John Pfahl, Australian Pines, Fort DeSoto, Florida, 1977 (416.1984)
From 1974 to 1978, American photographer John Pfahl (b. 1939) worked on a series of unmanipulated color photographs on the theme of The Altered Landscape. The series consists of landscape photographs with different added elements, depended on the given scene. In these pictures Pfahl manipulates the optics of the camera and is playing tricks with perspective by using cleverly placed man-made objects to mislead the viewer’s eye.
Especially the photographs in which the perspective of the depicted scene is corrected piqued my interest. They reminded me of the series Perspective Correction (1969) of the Dutch artist Jan Dibbets, who exploits the illusion of perspective created by the camera. One of the interesting aspects of photography is the difference between the monocular view of the camera and binocular seeing in real life. Thanks to our binocular vision, we are able to see the three-dimensional world by using both of our eyes, which gives us a wider field of view and a precise perception of depth. The single-eyed lens of the camera sees with a monocular vision and thus creates in a photograph a two-dimensional representation of our three-dimensional world. Perceiving a monocular perspective photograph of a place as “being in that place” means, according to the Dutch scholars Hilde van Gelder and Helen Westgeest, that one is able to imagine looking with both eyes at a three-dimensional space. So, if we can image ourselves be present in the space of the photographed place, why then are we unable to see the rectangle in Pfahl’s photograph Library Protection or the squares in Blue Grid as a trapezoid lying on the floor or spread out over the stones?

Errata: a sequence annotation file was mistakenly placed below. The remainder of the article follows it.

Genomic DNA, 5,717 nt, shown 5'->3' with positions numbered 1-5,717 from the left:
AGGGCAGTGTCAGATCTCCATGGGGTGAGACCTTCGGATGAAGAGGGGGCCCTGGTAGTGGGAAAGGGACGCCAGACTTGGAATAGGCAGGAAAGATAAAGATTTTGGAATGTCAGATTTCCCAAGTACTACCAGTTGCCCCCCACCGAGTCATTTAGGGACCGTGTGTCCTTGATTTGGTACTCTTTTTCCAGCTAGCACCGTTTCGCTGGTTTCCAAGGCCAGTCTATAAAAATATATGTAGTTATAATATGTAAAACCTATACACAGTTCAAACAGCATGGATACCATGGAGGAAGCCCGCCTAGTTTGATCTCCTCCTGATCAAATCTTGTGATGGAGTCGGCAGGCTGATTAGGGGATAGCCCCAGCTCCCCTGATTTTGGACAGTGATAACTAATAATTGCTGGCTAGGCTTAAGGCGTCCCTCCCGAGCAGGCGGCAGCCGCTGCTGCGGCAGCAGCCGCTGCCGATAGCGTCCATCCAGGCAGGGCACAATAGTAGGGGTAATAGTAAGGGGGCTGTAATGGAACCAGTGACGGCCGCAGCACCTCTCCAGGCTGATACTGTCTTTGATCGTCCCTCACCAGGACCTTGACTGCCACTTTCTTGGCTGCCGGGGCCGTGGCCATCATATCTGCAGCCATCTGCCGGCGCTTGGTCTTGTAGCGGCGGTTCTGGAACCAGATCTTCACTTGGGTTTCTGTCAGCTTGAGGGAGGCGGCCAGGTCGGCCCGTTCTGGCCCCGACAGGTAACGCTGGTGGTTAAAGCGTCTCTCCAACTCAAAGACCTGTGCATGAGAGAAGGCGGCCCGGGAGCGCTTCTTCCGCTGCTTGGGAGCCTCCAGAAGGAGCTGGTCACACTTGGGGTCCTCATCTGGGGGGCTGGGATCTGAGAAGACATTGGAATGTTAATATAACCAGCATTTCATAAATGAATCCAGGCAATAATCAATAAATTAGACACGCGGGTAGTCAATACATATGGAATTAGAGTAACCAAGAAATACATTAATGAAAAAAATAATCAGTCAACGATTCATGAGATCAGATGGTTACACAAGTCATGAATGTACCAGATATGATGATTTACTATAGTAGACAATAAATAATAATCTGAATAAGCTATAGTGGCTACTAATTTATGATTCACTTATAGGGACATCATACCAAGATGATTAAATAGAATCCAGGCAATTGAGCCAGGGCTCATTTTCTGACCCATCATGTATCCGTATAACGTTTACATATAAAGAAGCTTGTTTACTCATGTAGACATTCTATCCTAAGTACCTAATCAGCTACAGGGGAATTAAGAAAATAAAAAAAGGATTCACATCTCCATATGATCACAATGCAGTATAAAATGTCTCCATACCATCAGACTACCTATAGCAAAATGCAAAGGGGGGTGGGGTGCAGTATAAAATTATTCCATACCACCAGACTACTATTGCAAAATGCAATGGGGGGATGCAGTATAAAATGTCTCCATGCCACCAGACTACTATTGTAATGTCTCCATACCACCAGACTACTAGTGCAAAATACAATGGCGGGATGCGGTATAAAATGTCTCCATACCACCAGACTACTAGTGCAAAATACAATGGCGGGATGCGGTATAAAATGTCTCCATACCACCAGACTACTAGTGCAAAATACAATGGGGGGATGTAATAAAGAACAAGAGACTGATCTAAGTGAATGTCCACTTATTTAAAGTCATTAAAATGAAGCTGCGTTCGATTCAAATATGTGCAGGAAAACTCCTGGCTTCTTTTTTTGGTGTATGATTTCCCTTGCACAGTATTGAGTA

In David Green’s article “Between Object and Image,” he writes the following on the work of Dibbets, which is also applicable to Pfahl’s Altered Landscapes: “In exploiting the difference between what we know and what we actually perceive, [the photographer] does more than draw attention to photography’s ability to deceive: he suggests that the ‘reality’ which it offers is itself problematic. Thus, the camera records a trapezoid that cannot be ‘seen’ and reveals a square that does not ‘exist’ and a conundrum is set in motion that involves a reality that is there and not there, a truth which is evident and concealed, and evidence that is visible yet in some sense invisible.” (Cited by Hilde van Gelder and Helen Westgeest, Photography Theory in Historical Perspective, 2012, p. 128)
Like the lines in Pink Rock Rectangle and in Shed with Blue Dotted Lines, when photographed from a pre-calculated vantage point, they appeared as non-perspectival rectangular shapes. By exploiting the consequences of the monocular and their central linear perspective in photography, Pfahl is not just playing with our ideas of perspective, but also with our understanding of what a photo is, because he draws attention to the fact that we are looking at a photograph by the absurdity of the perspective.